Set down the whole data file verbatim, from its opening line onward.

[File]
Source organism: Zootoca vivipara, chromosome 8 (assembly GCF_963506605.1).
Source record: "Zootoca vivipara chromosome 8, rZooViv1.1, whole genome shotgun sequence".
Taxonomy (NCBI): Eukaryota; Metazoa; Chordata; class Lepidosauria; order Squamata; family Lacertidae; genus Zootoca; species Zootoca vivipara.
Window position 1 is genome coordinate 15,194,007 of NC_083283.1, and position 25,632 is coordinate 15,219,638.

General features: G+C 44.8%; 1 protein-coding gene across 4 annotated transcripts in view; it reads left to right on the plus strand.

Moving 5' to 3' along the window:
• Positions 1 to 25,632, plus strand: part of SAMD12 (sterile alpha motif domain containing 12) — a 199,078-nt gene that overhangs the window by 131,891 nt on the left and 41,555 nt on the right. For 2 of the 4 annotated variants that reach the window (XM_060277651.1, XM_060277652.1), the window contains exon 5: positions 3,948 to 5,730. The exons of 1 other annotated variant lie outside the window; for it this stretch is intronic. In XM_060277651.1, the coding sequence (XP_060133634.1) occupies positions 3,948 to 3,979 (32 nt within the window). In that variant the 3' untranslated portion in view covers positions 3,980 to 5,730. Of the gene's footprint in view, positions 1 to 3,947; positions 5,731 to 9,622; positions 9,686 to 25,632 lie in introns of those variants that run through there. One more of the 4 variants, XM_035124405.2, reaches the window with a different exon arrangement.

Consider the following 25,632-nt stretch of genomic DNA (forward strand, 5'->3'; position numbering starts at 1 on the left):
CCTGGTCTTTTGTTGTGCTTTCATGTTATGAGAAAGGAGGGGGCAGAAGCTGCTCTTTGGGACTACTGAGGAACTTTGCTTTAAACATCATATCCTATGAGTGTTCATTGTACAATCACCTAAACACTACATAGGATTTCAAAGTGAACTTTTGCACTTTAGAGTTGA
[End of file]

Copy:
Source organism: Zootoca vivipara, chromosome 8 (assembly GCF_963506605.1).
Source record: "Zootoca vivipara chromosome 8, rZooViv1.1, whole genome shotgun sequence".
Taxonomy (NCBI): Eukaryota; Metazoa; Chordata; class Lepidosauria; order Squamata; family Lacertidae; genus Zootoca; species Zootoca vivipara.
Window position 1 is genome coordinate 15,194,007 of NC_083283.1, and position 25,632 is coordinate 15,219,638.

General features: G+C 44.8%; 1 protein-coding gene across 4 annotated transcripts in view; it reads left to right on the plus strand.

Moving 5' to 3' along the window:
• Positions 1 to 25,632, plus strand: part of SAMD12 (sterile alpha motif domain containing 12) — a 199,078-nt gene that overhangs the window by 131,891 nt on the left and 41,555 nt on the right. For 2 of the 4 annotated variants that reach the window (XM_060277651.1, XM_060277652.1), the window contains exon 5: positions 3,948 to 5,730. The exons of 1 other annotated variant lie outside the window; for it this stretch is intronic. In XM_060277651.1, the coding sequence (XP_060133634.1) occupies positions 3,948 to 3,979 (32 nt within the window). In that variant the 3' untranslated portion in view covers positions 3,980 to 5,730. Of the gene's footprint in view, positions 1 to 3,947; positions 5,731 to 9,622; positions 9,686 to 25,632 lie in introns of those variants that run through there. One more of the 4 variants, XM_035124405.2, reaches the window with a different exon arrangement.

Consider the following 25,632-nt stretch of genomic DNA (forward strand, 5'->3'; position numbering starts at 1 on the left):
CCTGGTCTTTTGTTGTGCTTTCATGTTATGAGAAAGGAGGGGGCAGAAGCTGCTCTTTGGGACTACTGAGGAACTTTGCTTTAAACATCATATCCTATGAGTGTTCATTGTACAATCACCTAAACACTACATAGGATTTCAAAGTGAACTTTTGCACTTTAGAGTTGA